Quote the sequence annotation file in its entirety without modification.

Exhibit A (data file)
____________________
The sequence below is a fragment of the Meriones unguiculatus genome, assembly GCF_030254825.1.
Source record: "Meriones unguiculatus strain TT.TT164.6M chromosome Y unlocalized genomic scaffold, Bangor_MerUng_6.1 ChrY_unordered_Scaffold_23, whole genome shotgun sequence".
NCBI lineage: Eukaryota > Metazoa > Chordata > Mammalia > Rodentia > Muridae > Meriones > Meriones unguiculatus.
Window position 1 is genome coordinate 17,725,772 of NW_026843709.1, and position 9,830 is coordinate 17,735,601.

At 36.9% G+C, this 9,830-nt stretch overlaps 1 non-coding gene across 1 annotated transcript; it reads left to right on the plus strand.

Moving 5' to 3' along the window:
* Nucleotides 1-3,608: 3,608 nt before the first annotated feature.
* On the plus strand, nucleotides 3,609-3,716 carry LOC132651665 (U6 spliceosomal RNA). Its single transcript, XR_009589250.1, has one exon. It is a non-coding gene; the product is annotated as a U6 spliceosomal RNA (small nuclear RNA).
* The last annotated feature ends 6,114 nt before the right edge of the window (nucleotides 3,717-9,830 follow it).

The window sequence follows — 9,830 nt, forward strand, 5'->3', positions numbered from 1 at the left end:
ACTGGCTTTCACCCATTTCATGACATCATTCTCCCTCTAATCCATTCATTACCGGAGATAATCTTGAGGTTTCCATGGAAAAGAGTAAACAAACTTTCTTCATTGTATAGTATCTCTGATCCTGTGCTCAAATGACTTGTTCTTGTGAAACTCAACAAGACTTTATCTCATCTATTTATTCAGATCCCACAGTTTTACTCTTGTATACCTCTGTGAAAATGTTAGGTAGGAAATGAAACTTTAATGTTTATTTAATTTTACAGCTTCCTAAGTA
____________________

The sequence below is a fragment of the Meriones unguiculatus genome, assembly GCF_030254825.1.
Source record: "Meriones unguiculatus strain TT.TT164.6M chromosome Y unlocalized genomic scaffold, Bangor_MerUng_6.1 ChrY_unordered_Scaffold_23, whole genome shotgun sequence".
NCBI lineage: Eukaryota > Metazoa > Chordata > Mammalia > Rodentia > Muridae > Meriones > Meriones unguiculatus.
Window position 1 is genome coordinate 17,725,772 of NW_026843709.1, and position 9,830 is coordinate 17,735,601.

At 36.9% G+C, this 9,830-nt stretch overlaps 1 non-coding gene across 1 annotated transcript; it reads left to right on the plus strand.

Moving 5' to 3' along the window:
* Nucleotides 1-3,608: 3,608 nt before the first annotated feature.
* On the plus strand, nucleotides 3,609-3,716 carry LOC132651665 (U6 spliceosomal RNA). Its single transcript, XR_009589250.1, has one exon. It is a non-coding gene; the product is annotated as a U6 spliceosomal RNA (small nuclear RNA).
* The last annotated feature ends 6,114 nt before the right edge of the window (nucleotides 3,717-9,830 follow it).

The window sequence follows — 9,830 nt, forward strand, 5'->3', positions numbered from 1 at the left end:
ACTGGCTTTCACCCATTTCATGACATCATTCTCCCTCTAATCCATTCATTACCGGAGATAATCTTGAGGTTTCCATGGAAAAGAGTAAACAAACTTTCTTCATTGTATAGTATCTCTGATCCTGTGCTCAAATGACTTGTTCTTGTGAAACTCAACAAGACTTTATCTCATCTATTTATTCAGATCCCACAGTTTTACTCTTGTATACCTCTGTGAAAATGTTAGGTAGGAAATGAAACTTTAATGTTTATTTAATTTTACAGCTTCCTAAGTA